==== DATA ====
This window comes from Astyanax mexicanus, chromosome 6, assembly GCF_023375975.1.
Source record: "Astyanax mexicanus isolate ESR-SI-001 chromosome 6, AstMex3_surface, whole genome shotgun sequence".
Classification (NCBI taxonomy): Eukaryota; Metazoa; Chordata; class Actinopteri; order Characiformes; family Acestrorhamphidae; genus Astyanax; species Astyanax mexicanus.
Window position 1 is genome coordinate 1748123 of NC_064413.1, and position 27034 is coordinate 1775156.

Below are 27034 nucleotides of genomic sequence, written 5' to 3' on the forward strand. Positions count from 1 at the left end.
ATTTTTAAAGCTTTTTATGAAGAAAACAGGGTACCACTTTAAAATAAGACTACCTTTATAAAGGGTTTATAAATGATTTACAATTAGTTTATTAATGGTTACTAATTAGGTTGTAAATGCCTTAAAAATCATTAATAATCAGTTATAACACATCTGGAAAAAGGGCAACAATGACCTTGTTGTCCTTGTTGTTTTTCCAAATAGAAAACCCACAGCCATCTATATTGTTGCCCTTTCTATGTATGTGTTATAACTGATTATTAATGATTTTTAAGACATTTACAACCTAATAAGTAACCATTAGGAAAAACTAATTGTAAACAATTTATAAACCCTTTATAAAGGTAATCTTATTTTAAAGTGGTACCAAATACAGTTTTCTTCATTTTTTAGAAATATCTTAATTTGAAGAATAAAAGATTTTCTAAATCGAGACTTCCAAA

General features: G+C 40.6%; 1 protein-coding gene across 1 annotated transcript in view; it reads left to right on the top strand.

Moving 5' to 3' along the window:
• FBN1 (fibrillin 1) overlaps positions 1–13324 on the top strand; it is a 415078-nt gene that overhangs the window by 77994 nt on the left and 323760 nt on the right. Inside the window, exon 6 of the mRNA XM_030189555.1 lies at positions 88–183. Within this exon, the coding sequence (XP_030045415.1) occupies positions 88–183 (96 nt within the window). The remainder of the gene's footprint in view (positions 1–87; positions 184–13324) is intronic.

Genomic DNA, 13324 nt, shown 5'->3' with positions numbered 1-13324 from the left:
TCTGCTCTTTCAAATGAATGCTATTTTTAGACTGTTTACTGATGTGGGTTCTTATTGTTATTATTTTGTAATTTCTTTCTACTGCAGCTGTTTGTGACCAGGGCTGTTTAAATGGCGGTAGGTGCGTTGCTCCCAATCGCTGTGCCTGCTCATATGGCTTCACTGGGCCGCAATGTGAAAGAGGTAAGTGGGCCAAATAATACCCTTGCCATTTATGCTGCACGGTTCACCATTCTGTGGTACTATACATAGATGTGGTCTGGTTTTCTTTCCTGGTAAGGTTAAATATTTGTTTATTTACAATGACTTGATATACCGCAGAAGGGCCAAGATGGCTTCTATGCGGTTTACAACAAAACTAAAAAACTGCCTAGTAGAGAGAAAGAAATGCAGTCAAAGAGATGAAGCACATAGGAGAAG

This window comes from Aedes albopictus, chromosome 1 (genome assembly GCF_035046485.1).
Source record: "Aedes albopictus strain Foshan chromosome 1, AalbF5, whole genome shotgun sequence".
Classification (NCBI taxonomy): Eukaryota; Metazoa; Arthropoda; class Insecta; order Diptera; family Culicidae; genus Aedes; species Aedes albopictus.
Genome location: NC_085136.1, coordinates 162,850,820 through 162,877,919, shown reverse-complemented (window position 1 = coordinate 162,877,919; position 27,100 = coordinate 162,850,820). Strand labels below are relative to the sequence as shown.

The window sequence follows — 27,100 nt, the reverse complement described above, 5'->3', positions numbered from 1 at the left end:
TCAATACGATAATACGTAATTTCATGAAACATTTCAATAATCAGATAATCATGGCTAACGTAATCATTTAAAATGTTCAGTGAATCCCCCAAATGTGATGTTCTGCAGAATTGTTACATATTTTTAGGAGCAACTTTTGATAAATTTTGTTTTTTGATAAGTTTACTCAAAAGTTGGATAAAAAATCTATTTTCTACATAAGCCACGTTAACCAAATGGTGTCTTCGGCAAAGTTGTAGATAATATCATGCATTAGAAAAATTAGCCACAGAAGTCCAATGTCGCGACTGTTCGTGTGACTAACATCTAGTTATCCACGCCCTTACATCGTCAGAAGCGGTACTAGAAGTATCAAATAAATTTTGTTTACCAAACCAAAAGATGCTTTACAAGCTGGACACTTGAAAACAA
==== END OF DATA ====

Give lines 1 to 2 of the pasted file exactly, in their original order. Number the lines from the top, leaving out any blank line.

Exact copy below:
This window comes from Astyanax mexicanus, chromosome 6, assembly GCF_023375975.1.
Source record: "Astyanax mexicanus isolate ESR-SI-001 chromosome 6, AstMex3_surface, whole genome shotgun sequence".